David Becker, Associated Press
WASHINGTON — It is the recurring temptation of self-confident, insular elites to assume that the whole country loves what they love, hates what they hate and believes what they believe. "The American people are not going to elect a 70-year-old, right-wing, ex-movie actor to be president," explained Jimmy Carter's aide Hamilton Jordan in 1980. This view was universally shared, except by voters in 44 states.
In early 2010, Paul Ryan's "A Roadmap for America's Future" was seen as a boon to Democratic midterm prospects. Focus groups found elements of the plan unpopular. Republicans who endorsed it were subject to attack ads. Democratic campaign chairman Chris Van Hollen described the "Roadmap" as a political "gift" — before Republicans achieved the largest partisan shift in the House since 1948.
Many in politics and the media are now convinced that the selection of Paul Ryan will chain Mitt Romney to an unpopular House budget, shift attention away from an anemic economy, alienate independents and undermine Republican prospects in Florida.
It is possible they are right. Over the last few years, Republicans themselves have often been divided on the benefits of Ryan's relentless budgetary specificity. Nearly all believe a national debate on entitlements is inevitable. At least some believe it is politically premature, at least on the presidential level.
Thanks to the bold, controversial Mitt Romney, we are about to find out. (If nothing else, the Ryan nomination has led to an outbreak of previously improbable adjectives.) The Romney/Ryan case is not easy but the conclusion of the debate is not foregone. The Democratic ticket will go small — detailing how Ryanism will hurt this group and that. The Republican ticket will go large — arguing that budgetary indiscipline creates uncertainty that undermines current growth, while eventually leading to fiscal crisis and economic catastrophe. This is a more complex argument than, "Economy, bad." It is also more likely to yield a governing mandate, which seems to be Romney's admirable, unexpected goal.
In the fight Romney has picked, Ryan is an advantage. He is the best policy thinker and best communicator among the rising generation of conservative reformers. He combines a sober realism about a teetering, unsustainable entitlement system with a bubbly, Jack Kemp-like belief in the promise of unleashed enterprise. (We both worked for Kemp at the same time in the 1990s.) Unlike a recent Republican vice presidential nominee, you can't put him on the spot. He is informed, levelheaded and persuasive. And he is already Barack Obama's most persistent, effective economic critic.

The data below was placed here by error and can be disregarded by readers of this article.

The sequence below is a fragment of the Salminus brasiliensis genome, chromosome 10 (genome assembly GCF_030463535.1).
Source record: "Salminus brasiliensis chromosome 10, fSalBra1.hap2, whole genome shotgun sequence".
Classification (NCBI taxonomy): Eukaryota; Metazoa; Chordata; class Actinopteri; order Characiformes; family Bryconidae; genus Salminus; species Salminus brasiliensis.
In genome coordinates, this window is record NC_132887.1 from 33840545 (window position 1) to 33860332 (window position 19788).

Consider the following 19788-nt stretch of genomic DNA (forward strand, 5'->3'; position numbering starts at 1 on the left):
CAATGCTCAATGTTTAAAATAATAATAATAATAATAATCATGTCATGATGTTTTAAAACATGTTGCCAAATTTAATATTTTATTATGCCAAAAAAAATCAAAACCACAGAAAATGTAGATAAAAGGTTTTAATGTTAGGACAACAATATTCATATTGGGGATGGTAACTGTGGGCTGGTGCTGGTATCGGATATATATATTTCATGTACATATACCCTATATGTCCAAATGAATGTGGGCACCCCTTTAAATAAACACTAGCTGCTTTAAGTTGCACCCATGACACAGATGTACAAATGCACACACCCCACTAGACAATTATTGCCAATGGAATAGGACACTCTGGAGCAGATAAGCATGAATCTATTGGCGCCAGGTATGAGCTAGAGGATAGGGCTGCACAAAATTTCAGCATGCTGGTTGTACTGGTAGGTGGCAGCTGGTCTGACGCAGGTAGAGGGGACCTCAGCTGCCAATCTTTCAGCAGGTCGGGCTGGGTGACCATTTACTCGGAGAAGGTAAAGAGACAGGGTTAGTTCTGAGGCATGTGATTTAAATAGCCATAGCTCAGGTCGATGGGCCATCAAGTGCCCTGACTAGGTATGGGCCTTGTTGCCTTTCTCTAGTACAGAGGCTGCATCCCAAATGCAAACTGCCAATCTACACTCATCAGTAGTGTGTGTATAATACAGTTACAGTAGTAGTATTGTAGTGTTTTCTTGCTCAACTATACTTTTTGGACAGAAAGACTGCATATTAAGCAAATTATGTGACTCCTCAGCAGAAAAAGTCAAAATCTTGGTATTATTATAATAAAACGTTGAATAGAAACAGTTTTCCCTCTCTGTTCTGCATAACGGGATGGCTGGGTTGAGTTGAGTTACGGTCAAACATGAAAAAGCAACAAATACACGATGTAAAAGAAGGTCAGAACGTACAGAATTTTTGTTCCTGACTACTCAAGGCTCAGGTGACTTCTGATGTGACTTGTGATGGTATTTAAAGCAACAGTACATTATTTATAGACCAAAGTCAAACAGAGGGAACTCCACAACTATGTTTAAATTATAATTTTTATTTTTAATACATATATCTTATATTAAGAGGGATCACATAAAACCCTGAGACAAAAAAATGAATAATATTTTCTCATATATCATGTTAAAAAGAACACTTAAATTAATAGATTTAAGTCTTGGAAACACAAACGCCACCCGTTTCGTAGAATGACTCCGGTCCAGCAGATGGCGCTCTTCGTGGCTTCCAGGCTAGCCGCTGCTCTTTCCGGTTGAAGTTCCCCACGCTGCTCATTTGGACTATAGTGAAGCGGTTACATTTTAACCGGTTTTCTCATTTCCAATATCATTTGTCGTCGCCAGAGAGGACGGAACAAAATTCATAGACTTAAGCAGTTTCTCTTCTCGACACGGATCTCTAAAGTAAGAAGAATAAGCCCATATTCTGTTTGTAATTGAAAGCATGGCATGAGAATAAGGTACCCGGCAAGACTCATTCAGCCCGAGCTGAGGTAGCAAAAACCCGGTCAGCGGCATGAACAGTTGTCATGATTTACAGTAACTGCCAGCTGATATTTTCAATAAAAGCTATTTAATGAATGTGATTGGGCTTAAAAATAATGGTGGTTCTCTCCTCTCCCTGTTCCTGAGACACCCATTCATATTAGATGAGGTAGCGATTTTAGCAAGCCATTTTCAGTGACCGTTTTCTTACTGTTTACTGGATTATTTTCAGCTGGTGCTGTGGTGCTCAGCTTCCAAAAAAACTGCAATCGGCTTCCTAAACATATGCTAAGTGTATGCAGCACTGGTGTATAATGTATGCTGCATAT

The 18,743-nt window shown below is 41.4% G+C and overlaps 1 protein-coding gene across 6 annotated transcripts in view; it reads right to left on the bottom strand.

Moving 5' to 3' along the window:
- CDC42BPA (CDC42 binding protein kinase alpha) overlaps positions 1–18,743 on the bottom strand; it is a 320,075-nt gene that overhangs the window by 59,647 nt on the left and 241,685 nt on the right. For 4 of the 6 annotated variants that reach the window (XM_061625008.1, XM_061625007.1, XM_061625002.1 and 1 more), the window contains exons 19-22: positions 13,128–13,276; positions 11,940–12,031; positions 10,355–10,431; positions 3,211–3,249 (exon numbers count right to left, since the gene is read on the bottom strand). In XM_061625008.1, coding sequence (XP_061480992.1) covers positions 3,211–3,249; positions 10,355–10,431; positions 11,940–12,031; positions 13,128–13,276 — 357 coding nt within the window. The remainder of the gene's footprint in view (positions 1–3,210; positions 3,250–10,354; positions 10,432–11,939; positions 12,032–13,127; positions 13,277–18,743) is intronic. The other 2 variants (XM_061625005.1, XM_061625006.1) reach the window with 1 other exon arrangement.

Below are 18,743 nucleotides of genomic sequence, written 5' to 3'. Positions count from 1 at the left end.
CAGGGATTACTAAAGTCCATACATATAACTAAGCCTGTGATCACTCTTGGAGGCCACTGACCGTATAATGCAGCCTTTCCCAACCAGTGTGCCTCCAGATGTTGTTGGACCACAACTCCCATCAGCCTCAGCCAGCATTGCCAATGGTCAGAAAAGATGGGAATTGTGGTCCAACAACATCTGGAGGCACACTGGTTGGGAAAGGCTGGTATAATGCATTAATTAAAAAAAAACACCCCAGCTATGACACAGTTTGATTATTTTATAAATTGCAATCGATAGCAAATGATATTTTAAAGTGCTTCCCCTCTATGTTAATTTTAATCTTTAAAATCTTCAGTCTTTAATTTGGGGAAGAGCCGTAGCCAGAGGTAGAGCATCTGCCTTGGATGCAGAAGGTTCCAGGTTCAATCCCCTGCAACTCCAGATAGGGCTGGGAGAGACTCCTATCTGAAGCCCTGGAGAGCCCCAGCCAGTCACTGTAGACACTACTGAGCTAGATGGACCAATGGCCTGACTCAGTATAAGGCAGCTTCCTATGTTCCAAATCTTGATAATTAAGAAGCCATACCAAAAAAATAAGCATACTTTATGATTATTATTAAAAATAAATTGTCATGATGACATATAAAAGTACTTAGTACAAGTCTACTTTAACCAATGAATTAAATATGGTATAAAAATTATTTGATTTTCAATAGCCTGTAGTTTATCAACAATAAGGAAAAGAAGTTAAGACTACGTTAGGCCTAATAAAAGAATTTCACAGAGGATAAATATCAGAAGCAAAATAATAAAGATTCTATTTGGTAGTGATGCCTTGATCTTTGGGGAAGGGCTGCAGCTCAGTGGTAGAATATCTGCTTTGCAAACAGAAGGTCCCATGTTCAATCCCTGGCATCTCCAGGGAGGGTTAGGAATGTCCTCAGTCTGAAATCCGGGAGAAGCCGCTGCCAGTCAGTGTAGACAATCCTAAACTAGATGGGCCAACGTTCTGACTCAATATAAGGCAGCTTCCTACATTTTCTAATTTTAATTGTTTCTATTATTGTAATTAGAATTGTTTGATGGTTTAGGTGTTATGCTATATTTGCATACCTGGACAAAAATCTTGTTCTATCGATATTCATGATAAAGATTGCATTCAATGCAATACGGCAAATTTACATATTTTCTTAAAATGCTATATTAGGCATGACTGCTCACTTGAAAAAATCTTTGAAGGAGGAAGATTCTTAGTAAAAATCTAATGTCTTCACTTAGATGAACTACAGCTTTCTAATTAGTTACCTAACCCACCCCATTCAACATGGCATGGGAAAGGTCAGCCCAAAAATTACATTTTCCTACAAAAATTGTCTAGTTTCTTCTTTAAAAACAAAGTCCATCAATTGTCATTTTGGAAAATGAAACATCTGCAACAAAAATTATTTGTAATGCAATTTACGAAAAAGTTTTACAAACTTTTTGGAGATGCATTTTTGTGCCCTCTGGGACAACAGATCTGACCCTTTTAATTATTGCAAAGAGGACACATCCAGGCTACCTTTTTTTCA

The charge of radicalism will not survive exposure to Ryan himself. The notion that he is merely a "base pick" is lazy. This base pick has consistently won in a congressional district that was carried by Michael Dukakis, Bill Clinton, Al Gore and Obama. This base pick voted for the Troubled Asset Relief Program and the auto bailout and supported George W. Bush's attempt at comprehensive immigration reform. In fact, Ryan is a moderate conservative, of unusual creativity, likability and influence, accustomed to addressing non-Republicans.
But no election is a referendum on a vice president, which explains why few historians refer to the tenure of Teddy Roosevelt as the "Charles Fairbanks era." Romney has now embraced an economic argument that cannot be delegated — and there are serious questions about his ability to carry it. But Romney is not without some advantages.
In his single-minded pursuit of health reform, Obama sacrificed many things, including his purity on entitlement cuts. More than $700 billion in Medicare savings was devoted not to shoring up Medicare but to funding Obamacare. Republican proposals for Medicare reforms, in contrast, exempt seniors 55 and older from changes. So only one candidate has pursued Medicare cuts that undermine services to current seniors — and it is not Romney. Sen. Marco Rubio, by the way, won election in Florida after endorsing Ryan's "Roadmap," with a variant of this message: Protect current seniors without bankrupting their grandchildren.
And Romney happens to have economic reality on his side. The long-term entitlement crisis is seeping into the short term. Social Security slipped into the red last year. Medicare follows suit in roughly a decade. And Europe is demonstrating that creditors' patience with political and fiscal dysfunction is not infinite.
Americans say they are concerned about the most predictable economic crisis in our history. Romney — who has so often stroked the voters in the past — has suddenly called their bluff. It is both the assumption of a risk and the emergence of a leader.
Michael Gerson's email address is email@example.com.
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